DermNet provides Google Translate, a free machine translation service. Note that this may not provide an exact translation in all languages


Mixed diagnoses – 10 cases (6 of 11)

For each of the ten cases, study the image(s) and then answer the questions. You can click on the image to view a larger version if required.

Each case should take approximately five minutes to complete. There is a list of suggested further reading material at the end of the quiz.

When you finish the quiz, you can download a certificate.

Case 1

A middle-aged lady admits she rarely goes out without make-up because of her ´red veins´, and asks your advice.

For most patients with facial telangiectasia, it is a familial tendency, often aggravated by exposure to the elements (sunlight, wind and cold). It may precede or follow a diagnosis of rosacea; inquire about flushing and inflammatory papules or pustules. Telangiectasia may be a sign of hyperoestrogenism for example in those on the oral contraceptive pill or with liver failure, or seen as part of the CRST syndrome (Calcinosis, Raynaud´s, Sclerodactyly and Telangiectasia). Unusual sites for matt telangiectases, such as the lips and tongue, may indicate Osler-Weber-Rendu syndrome (hereditary haemorrhagic telangiectasia). Rarely, facial telangiectasia arises as a side effect of calcium channel blockers. Suspicion of an underlying cause should result in appropriate investigations.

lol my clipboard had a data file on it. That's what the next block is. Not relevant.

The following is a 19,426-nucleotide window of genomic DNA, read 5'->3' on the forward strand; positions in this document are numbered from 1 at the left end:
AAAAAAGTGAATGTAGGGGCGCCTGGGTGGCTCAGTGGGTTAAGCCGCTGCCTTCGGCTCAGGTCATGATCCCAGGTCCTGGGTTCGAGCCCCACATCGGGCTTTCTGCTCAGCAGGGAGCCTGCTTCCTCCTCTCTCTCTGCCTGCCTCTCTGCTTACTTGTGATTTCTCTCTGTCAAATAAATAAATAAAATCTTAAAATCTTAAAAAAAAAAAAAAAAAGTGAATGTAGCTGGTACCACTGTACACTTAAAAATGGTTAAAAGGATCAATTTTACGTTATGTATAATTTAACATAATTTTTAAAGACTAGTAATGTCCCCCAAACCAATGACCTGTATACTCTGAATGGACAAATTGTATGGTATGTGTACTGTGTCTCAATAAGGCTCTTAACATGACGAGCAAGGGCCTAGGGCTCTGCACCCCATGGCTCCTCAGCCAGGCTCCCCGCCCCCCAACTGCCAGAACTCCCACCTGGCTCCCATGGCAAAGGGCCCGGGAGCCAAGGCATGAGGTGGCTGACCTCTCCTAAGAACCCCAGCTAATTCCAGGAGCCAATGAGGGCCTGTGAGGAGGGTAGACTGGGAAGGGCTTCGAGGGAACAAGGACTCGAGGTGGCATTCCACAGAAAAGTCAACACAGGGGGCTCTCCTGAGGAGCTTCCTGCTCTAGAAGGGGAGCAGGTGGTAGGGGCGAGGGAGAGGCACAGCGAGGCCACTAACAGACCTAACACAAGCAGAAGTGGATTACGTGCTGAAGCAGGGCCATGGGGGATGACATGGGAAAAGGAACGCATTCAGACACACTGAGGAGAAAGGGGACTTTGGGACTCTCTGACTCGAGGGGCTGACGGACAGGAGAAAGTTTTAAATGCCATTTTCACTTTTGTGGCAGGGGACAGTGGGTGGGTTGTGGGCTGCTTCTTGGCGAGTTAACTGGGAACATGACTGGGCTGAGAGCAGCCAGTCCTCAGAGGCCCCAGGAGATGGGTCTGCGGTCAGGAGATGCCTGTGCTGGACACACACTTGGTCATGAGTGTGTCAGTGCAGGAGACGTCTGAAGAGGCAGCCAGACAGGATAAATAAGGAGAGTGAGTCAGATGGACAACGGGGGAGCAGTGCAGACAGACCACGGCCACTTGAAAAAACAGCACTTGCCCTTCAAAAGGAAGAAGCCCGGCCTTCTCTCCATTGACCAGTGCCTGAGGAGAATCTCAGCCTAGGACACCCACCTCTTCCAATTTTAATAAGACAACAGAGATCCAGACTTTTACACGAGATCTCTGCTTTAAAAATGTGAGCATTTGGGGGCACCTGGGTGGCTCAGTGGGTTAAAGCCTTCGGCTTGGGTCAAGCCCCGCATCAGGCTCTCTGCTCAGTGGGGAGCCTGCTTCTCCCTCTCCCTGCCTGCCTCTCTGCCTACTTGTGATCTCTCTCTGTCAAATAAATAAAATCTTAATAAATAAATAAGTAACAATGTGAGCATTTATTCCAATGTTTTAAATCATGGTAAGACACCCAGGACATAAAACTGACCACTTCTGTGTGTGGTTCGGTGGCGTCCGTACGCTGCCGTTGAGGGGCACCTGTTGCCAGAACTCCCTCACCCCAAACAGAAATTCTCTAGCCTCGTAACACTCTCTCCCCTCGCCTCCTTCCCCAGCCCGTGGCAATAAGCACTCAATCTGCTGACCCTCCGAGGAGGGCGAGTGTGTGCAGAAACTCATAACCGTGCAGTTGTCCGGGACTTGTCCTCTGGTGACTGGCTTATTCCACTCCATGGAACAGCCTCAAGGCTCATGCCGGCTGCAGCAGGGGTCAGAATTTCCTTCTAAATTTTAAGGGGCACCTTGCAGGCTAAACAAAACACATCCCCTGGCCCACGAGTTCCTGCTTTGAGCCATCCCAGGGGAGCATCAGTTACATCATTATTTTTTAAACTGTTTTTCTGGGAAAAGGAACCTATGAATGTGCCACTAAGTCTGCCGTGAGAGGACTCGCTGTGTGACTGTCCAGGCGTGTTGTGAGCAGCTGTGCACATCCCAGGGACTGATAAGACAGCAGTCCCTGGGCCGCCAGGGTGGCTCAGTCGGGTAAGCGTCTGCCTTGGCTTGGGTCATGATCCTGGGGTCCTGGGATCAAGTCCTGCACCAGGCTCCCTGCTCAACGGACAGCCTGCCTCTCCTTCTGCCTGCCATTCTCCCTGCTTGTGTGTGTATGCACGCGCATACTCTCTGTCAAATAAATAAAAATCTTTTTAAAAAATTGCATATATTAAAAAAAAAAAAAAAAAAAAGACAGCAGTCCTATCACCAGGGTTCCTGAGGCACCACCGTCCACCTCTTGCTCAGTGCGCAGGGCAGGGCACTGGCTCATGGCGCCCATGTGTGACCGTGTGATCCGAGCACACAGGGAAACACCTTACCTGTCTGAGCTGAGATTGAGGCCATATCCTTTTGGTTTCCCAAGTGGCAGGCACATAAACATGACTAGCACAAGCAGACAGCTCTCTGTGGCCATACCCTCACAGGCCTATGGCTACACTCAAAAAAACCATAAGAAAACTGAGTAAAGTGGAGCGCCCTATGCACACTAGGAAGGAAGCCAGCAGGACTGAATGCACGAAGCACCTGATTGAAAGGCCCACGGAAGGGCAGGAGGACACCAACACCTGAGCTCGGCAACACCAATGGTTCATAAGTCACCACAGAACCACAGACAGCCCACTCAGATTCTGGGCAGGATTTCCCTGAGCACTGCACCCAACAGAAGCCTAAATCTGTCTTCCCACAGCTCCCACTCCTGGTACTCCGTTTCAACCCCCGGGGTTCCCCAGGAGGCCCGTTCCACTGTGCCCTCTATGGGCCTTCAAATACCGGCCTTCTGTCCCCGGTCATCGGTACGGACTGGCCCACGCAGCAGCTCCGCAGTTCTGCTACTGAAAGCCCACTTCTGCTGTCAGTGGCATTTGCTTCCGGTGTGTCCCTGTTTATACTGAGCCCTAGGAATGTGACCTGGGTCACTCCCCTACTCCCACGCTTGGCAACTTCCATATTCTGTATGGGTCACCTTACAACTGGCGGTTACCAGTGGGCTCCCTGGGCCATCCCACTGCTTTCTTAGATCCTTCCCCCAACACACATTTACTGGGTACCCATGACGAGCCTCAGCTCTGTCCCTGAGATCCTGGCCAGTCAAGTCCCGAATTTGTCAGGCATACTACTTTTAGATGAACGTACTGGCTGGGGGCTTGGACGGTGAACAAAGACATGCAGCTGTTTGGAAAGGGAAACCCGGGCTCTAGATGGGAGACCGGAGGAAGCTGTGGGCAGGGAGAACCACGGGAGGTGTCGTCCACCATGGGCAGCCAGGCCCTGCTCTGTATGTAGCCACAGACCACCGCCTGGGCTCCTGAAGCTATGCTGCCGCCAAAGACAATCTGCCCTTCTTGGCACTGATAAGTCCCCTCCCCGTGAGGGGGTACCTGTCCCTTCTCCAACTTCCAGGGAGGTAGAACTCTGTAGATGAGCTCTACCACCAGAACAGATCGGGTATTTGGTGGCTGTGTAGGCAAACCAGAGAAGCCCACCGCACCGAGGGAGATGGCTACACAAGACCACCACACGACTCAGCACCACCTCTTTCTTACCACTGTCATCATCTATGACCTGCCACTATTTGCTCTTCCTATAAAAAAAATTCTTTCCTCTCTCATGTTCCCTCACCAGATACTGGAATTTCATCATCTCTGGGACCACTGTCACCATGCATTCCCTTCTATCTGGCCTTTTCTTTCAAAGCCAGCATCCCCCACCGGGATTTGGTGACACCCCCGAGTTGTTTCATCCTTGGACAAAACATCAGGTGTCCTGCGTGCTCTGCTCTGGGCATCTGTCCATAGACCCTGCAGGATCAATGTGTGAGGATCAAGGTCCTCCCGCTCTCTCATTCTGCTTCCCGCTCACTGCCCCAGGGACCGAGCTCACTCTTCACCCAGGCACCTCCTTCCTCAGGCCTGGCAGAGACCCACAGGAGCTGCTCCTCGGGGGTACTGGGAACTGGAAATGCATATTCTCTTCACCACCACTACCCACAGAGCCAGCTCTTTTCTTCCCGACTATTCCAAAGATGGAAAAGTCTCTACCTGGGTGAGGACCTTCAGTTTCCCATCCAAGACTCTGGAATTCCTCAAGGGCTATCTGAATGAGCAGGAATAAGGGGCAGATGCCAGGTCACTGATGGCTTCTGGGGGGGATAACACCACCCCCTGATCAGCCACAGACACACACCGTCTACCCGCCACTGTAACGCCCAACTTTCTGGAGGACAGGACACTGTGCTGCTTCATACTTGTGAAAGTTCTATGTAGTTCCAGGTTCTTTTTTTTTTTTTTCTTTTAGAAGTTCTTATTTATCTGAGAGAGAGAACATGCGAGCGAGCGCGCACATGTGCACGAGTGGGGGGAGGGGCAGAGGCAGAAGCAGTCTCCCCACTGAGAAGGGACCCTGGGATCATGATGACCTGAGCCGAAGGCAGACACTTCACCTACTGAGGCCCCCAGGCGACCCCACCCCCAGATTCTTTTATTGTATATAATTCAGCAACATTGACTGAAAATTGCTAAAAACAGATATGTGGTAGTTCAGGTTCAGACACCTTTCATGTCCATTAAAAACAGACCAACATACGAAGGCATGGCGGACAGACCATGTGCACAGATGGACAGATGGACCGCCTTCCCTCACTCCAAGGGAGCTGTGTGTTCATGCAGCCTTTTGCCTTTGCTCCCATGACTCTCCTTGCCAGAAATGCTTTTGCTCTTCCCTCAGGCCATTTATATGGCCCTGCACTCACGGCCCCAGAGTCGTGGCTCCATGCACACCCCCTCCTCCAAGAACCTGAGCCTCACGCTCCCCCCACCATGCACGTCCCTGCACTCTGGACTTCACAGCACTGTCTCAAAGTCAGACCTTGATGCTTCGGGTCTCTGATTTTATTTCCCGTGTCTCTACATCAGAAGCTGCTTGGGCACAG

The management of facial telangiectasia has been markedly improved by the introduction of vascular lasers. These are considerably more effective than diathermy or electrolysis, and are less likely to scar. Several New Zealand dermatologists have suitable lasers in their private offices (copper bromide, KTP, Krypton, pulse dye and others). Most patients receive one to four treatments at six-weekly intervals. Response depends on the specific treatment and the underlying size and depth of the vessels.

Mark question

Sign up to the newsletter